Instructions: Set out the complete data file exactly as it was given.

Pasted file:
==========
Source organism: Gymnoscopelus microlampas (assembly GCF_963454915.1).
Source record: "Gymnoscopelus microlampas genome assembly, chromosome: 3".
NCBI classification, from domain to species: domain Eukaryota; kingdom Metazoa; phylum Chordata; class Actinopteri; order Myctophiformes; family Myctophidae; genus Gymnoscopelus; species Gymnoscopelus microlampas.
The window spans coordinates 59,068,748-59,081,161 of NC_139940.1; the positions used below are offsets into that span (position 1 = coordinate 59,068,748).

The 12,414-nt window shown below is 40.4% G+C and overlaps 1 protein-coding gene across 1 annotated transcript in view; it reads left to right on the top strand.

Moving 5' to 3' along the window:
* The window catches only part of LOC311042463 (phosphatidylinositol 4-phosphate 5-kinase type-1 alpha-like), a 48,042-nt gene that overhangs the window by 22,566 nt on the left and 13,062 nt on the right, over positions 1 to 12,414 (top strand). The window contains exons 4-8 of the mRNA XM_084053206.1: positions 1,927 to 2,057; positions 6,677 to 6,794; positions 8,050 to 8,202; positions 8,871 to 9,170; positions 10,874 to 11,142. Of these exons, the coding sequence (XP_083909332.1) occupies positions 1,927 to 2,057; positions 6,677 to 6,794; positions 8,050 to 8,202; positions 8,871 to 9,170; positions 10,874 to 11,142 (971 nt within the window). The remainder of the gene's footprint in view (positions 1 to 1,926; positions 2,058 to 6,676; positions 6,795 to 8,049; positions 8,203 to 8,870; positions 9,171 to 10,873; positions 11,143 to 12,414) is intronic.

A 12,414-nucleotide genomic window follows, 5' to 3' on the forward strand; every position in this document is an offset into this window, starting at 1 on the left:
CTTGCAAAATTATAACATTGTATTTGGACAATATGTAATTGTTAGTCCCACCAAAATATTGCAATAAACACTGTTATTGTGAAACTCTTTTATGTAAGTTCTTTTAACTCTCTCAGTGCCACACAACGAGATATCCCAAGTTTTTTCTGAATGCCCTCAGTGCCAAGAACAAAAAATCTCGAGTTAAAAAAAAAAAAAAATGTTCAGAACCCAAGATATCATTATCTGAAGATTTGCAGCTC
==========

Source organism: Gymnoscopelus microlampas (assembly GCF_963454915.1).
Source record: "Gymnoscopelus microlampas genome assembly, chromosome: 3".
NCBI classification, from domain to species: domain Eukaryota; kingdom Metazoa; phylum Chordata; class Actinopteri; order Myctophiformes; family Myctophidae; genus Gymnoscopelus; species Gymnoscopelus microlampas.
The window spans coordinates 59,068,748-59,081,161 of NC_139940.1; the positions used below are offsets into that span (position 1 = coordinate 59,068,748).

The 12,414-nt window shown below is 40.4% G+C and overlaps 1 protein-coding gene across 1 annotated transcript in view; it reads left to right on the top strand.

Moving 5' to 3' along the window:
* The window catches only part of LOC311042463 (phosphatidylinositol 4-phosphate 5-kinase type-1 alpha-like), a 48,042-nt gene that overhangs the window by 22,566 nt on the left and 13,062 nt on the right, over positions 1 to 12,414 (top strand). The window contains exons 4-8 of the mRNA XM_084053206.1: positions 1,927 to 2,057; positions 6,677 to 6,794; positions 8,050 to 8,202; positions 8,871 to 9,170; positions 10,874 to 11,142. Of these exons, the coding sequence (XP_083909332.1) occupies positions 1,927 to 2,057; positions 6,677 to 6,794; positions 8,050 to 8,202; positions 8,871 to 9,170; positions 10,874 to 11,142 (971 nt within the window). The remainder of the gene's footprint in view (positions 1 to 1,926; positions 2,058 to 6,676; positions 6,795 to 8,049; positions 8,203 to 8,870; positions 9,171 to 10,873; positions 11,143 to 12,414) is intronic.

A 12,414-nucleotide genomic window follows, 5' to 3' on the forward strand; every position in this document is an offset into this window, starting at 1 on the left:
CTTGCAAAATTATAACATTGTATTTGGACAATATGTAATTGTTAGTCCCACCAAAATATTGCAATAAACACTGTTATTGTGAAACTCTTTTATGTAAGTTCTTTTAACTCTCTCAGTGCCACACAACGAGATATCCCAAGTTTTTTCTGAATGCCCTCAGTGCCAAGAACAAAAAATCTCGAGTTAAAAAAAAAAAAAAATGTTCAGAACCCAAGATATCATTATCTGAAGATTTGCAGCTC